While mismanagement, political interference and corruption have put Nepal Airlines Corporation on the path to self-destruction, a global airline rating service has now ranked the country’s national flag carrier one of the worst airlines in the world.
In its recent annual world airline star ratings, UK-based Skytrax stated that Nepal Airlines is one of 22 airlines in the world, to have been awarded just two stars, disclosing that the state-owned international air carrier delivered low quality performance, below the industry quality average across many of rating sectors.
A two-star airline rating signifies poorer or inconsistent standards of product and front-line staff service for cabin service and home-base airport environment, according to Skytrax rankings which are focused more on service and not safety.
Twenty-two airlines including Nepal Airlines, Sudan Air, Iran Air and Biman Bangladesh, among others, have been awarded two stars while North Korea’s Air Koryo is the only carrier to have been awarded just one star in ranking.
One star, Skytrax defines, a poor quality of product delivered across the assessment sectors, combining with low and/or inconsistent standards of front-line staff service for on board and home-base airport.
Seven airlines have been awarded five stars as Skytrax included more than 180 airlines in the rankings which are recognised as the global benchmark of airline standards. According to Skytrax, customer reviews indicated that Nepal Airlines service was not up to the mark in several indicators that include in-flight entertainment, seat comfort and staff service as well as food and beverage quality.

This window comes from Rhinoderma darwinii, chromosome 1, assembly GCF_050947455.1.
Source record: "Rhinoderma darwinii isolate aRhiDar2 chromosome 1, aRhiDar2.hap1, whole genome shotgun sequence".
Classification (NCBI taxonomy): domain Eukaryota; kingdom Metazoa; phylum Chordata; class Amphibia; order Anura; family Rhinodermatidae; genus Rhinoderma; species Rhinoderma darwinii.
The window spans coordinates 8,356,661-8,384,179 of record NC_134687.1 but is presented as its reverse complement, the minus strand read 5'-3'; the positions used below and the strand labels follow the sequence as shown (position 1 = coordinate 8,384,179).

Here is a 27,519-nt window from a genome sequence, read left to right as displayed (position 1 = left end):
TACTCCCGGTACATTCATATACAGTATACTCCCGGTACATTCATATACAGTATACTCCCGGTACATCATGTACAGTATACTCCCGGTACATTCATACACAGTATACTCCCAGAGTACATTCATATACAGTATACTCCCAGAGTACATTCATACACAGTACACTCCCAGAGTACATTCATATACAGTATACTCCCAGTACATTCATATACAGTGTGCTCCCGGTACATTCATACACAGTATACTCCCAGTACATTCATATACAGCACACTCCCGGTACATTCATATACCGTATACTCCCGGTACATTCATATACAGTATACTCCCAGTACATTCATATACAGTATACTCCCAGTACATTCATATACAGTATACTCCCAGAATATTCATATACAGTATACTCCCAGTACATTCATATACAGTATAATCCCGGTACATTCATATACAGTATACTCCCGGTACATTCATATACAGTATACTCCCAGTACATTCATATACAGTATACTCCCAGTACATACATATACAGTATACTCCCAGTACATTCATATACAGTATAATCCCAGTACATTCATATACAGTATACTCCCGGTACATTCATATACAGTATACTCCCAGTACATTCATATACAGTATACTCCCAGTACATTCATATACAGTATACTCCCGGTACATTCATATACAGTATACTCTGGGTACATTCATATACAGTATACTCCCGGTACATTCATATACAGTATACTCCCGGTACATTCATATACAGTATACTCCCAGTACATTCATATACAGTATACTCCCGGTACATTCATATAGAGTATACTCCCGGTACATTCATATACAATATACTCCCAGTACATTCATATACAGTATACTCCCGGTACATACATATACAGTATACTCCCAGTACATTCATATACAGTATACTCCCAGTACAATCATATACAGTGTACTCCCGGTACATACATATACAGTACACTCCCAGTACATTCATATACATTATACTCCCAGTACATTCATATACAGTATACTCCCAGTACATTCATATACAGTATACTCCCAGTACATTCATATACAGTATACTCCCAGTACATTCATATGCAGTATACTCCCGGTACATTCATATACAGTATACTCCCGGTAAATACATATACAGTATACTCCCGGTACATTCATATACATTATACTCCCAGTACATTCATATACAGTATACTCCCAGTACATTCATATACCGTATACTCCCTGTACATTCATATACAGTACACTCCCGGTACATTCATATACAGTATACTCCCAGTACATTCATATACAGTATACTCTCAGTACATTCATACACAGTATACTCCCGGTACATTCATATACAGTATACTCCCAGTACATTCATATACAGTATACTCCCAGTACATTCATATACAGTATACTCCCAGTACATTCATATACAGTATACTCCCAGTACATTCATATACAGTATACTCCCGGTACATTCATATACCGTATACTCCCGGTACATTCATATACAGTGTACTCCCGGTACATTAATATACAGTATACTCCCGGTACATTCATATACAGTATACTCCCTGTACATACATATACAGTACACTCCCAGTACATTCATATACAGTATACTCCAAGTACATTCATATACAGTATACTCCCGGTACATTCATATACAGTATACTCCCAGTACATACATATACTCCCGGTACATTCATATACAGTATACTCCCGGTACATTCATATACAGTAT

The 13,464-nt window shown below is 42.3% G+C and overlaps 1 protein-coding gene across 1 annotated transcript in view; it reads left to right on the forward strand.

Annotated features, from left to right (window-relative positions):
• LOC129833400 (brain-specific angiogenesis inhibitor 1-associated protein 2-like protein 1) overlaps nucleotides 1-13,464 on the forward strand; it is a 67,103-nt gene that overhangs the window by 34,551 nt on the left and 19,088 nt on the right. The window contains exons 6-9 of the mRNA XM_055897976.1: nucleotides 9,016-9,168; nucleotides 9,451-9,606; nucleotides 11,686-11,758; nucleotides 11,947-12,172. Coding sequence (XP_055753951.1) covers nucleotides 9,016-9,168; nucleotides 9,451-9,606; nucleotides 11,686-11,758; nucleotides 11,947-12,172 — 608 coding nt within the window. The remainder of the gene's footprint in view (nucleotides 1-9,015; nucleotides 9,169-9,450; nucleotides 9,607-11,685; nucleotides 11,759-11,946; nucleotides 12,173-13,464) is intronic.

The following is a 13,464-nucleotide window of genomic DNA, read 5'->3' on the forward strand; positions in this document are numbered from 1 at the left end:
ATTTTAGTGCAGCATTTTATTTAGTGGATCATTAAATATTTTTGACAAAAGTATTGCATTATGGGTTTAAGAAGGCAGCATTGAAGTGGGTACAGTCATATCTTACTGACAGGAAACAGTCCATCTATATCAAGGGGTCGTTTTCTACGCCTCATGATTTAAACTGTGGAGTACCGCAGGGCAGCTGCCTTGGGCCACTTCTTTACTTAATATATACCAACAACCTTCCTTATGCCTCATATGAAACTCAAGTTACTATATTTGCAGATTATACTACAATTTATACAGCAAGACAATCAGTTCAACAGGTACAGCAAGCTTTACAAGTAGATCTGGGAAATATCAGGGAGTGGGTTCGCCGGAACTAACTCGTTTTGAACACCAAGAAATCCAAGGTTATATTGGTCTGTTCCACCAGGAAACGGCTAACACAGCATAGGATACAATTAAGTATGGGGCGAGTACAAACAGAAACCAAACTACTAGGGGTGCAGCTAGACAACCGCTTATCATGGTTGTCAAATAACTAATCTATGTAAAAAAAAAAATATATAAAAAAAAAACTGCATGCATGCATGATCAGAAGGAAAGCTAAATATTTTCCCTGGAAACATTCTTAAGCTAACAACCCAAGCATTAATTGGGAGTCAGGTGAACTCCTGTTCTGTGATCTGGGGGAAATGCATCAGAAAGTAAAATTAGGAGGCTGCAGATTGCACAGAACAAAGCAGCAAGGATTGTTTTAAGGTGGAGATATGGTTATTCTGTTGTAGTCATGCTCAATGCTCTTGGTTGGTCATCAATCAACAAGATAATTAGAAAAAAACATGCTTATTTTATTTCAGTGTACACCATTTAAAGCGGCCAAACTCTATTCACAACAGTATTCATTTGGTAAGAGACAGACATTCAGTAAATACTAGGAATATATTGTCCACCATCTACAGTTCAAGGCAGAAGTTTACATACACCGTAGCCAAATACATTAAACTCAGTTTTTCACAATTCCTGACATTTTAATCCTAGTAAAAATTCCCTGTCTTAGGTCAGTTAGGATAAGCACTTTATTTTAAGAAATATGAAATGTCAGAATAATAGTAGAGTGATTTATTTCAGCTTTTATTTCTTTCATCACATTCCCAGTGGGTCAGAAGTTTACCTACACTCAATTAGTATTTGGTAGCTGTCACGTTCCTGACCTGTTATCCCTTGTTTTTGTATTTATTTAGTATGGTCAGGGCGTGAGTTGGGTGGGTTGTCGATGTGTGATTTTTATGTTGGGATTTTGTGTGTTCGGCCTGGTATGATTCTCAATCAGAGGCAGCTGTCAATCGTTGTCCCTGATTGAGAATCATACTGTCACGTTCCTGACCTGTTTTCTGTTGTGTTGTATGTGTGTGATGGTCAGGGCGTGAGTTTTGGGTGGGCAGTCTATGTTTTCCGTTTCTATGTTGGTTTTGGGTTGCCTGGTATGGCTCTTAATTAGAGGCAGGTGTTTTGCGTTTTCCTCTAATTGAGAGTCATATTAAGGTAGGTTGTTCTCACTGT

Though most NAC officials are aware of the fundamental problems plaguing the corporation for decades, NAC’s managing director Sugat Ratna Kansakar, however, disagreed with the ‘world’s worst title’. “Several corrective measures have already been introduced to improve NAC’s services,” he added, claiming that NAC served world-class food and beverage on board.
A senior NAC pilot mentioned that indiscipline and monopoly had severely affected the corporation of late while he also referred to the existing tussle between NAC’s board and management as well as non-cooperative nature of the pilots and other employees. “Skytrax ranking should certainly be a wake-up call for NAC management to reform its organisational structure and working style at the earliest,” he added.
NAC, which now operates two narrow-body Airbus planes and two aged Boeings in international destinations, also plans to add more wide-body planes to its fleet to commence direct flights to Europe though the European Union has not removed its ban on Nepali airlines from flying to the 28-nation bloc.
According to aviation experts, a long failure on part of the Civil Aviation Authority of Nepal to conduct proper safety oversight has resulted in continuation of significant safety concerns by the International Civil Aviation Organisation and EU ban on Nepali airlines for more than three years while the aviation regulatory body has also ignored international aviation standards and regulations.